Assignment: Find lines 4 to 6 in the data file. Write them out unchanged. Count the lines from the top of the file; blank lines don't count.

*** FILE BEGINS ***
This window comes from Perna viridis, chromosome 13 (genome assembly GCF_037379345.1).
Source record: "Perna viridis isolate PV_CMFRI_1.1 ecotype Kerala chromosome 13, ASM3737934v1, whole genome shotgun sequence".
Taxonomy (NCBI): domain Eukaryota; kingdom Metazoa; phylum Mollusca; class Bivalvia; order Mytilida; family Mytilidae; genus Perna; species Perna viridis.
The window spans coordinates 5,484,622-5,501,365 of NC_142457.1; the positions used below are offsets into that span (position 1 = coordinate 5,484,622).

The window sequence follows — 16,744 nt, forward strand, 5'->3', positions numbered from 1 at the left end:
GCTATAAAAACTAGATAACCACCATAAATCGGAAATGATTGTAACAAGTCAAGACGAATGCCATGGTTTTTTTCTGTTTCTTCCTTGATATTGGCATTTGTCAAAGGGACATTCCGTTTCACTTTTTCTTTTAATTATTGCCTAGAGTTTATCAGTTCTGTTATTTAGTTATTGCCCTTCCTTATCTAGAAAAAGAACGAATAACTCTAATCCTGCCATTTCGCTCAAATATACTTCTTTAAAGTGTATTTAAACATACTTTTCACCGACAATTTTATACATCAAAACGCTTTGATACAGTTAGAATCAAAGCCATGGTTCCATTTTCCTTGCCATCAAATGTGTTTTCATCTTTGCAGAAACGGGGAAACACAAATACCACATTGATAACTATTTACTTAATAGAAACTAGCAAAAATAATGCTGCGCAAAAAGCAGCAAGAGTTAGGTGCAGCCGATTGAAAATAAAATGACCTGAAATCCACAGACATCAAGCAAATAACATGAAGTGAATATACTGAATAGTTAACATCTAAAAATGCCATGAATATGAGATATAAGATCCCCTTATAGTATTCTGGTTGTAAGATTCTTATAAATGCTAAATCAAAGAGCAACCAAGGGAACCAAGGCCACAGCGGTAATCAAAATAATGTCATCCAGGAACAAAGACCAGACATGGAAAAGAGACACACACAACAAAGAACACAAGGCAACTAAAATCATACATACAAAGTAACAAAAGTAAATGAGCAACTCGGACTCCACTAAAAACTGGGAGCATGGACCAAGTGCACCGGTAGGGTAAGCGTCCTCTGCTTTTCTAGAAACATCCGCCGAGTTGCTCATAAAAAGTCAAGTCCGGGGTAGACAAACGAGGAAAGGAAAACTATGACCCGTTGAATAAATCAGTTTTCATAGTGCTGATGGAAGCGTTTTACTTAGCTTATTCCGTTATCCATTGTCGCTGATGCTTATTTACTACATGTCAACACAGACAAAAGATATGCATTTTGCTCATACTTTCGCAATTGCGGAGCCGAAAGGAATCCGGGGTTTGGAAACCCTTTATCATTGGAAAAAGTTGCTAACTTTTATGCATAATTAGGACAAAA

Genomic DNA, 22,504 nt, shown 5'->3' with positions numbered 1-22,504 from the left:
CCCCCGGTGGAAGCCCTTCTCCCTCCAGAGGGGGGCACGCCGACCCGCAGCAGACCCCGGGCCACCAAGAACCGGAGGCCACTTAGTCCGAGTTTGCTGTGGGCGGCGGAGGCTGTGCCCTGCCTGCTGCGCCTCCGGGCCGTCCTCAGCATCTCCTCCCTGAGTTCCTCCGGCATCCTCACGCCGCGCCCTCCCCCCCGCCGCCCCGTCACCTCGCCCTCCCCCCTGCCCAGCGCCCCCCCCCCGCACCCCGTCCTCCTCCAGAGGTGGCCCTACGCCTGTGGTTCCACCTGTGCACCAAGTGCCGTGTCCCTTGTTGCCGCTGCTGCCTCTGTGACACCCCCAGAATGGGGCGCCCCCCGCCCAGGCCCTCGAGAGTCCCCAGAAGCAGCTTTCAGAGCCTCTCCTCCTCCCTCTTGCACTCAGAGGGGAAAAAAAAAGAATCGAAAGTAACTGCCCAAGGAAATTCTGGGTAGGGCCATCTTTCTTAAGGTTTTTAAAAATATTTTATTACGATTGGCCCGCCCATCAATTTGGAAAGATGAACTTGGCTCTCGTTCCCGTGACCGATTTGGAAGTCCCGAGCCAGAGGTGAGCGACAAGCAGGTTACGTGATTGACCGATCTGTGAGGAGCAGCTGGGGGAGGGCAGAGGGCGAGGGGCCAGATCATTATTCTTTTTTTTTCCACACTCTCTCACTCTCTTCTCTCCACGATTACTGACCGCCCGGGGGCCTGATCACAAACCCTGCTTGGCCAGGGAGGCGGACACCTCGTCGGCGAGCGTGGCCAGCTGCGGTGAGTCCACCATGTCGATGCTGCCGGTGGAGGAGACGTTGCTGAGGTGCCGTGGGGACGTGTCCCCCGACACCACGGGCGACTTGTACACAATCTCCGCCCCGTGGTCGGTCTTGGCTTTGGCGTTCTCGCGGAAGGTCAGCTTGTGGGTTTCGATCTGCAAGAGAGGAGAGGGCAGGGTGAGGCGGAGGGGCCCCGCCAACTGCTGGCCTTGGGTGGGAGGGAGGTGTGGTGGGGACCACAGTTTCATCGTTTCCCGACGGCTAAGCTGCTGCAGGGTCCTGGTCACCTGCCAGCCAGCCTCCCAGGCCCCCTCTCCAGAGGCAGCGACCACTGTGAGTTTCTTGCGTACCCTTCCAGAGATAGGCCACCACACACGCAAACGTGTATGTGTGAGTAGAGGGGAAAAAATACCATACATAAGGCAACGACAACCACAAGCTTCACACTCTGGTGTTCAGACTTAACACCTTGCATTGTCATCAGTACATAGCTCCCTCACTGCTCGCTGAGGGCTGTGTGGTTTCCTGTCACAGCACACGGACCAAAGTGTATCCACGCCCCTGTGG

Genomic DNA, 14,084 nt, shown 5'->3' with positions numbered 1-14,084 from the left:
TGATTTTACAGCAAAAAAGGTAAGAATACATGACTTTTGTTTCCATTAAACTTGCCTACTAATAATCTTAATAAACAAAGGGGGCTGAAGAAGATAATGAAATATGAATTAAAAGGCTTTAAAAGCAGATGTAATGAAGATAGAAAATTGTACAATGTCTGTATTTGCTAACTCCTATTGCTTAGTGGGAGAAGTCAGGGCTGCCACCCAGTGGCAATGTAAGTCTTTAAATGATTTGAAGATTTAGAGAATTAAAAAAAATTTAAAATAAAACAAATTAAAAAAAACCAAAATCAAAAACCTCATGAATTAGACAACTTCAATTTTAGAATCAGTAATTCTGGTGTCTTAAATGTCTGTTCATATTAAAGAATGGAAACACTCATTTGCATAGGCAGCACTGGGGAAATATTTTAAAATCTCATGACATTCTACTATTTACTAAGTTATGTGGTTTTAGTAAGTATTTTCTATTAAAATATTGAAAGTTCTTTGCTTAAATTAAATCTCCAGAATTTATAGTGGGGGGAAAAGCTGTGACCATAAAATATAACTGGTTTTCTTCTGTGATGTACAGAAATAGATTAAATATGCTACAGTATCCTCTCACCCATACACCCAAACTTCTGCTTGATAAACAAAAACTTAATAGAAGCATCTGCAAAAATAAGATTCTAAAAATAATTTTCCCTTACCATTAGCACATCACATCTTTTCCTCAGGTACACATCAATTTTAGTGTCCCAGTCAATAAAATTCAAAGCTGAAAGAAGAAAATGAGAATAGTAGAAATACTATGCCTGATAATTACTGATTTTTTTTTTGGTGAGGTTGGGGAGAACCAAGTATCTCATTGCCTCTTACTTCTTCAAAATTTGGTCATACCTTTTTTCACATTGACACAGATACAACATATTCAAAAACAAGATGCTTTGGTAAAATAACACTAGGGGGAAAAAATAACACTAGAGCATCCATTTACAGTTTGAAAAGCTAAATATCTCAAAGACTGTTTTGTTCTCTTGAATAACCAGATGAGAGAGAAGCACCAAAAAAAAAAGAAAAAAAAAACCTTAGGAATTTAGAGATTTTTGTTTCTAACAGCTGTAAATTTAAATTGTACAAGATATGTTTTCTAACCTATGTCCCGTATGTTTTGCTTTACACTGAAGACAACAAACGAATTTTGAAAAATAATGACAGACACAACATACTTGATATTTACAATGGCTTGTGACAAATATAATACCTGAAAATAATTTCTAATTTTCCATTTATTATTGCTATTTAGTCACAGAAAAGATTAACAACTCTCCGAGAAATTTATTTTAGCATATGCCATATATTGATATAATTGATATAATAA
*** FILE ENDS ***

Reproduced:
The window spans coordinates 5,484,622-5,501,365 of NC_142457.1; the positions used below are offsets into that span (position 1 = coordinate 5,484,622).

The window sequence follows — 16,744 nt, forward strand, 5'->3', positions numbered from 1 at the left end:
GCTATAAAAACTAGATAACCACCATAAATCGGAAATGATTGTAACAAGTCAAGACGAATGCCATGGTTTTTTTCTGTTTCTTCCTTGATATTGGCATTTGTCAAAGGGACATTCCGTTTCACTTTTTCTTTTAATTATTGCCTAGAGTTTATCAGTTCTGTTATTTAGTTATTGCCCTTCCTTATCTAGAAAAAGAACGAATAACTCTAATCCTGCCATTTCGCTCAAATATACTTCTTTAAAGTGTATTTAAACATACTTTTCACCGACAATTTTATACATCAAAACGCTTTGATACAGTTAGAATCAAAGCCATGGTTCCATTTTCCTTGCCATCAAATGTGTTTTCATCTTTGCAGAAACGGGGAAACACAAATACCACATTGATAACTATTTACTTAATAGAAACTAGCAAAAATAATGCTGCGCAAAAAGCAGCAAGAGTTAGGTGCAGCCGATTGAAAATAAAATGACCTGAAATCCACAGACATCAAGCAAATAACATGAAGTGAATATACTGAATAGTTAACATCTAAAAATGCCATGAATATGAGATATAAGATCCCCTTATAGTATTCTGGTTGTAAGATTCTTATAAATGCTAAATCAAAGAGCAACCAAGGGAACCAAGGCCACAGCGGTAATCAAAATAATGTCATCCAGGAACAAAGACCAGACATGGAAAAGAGACACACACAACAAAGAACACAAGGCAACTAAAATCATACATACAAAGTAACAAAAGTAAATGAGCAACTCGGACTCCACTAAAAACTGGGAGCATGGACCAAGTGCACCGGTAGGGTAAGCGTCCTCTGCTTTTCTAGAAACATCCGCCGAGTTGCTCATAAAAAGTCAAGTCCGGGGTAGACAAACGAGGAAAGGAAAACTATGACCCGTTGAATAAATCAGTTTTCATAGTGCTGATGGAAGCGTTTTACTTAGCTTATTCCGTTATCCATTGTCGCTGATGCTTATTTACTACATGTCAACACAGACAAAAGATATGCATTTTGCTCATACTTTCGCAATTGCGGAGCCGAAAGGAATCCGGGGTTTGGAAACCCTTTATCATTGGAAAAAGTTGCTAACTTTTATGCATAATTAGGACAAAA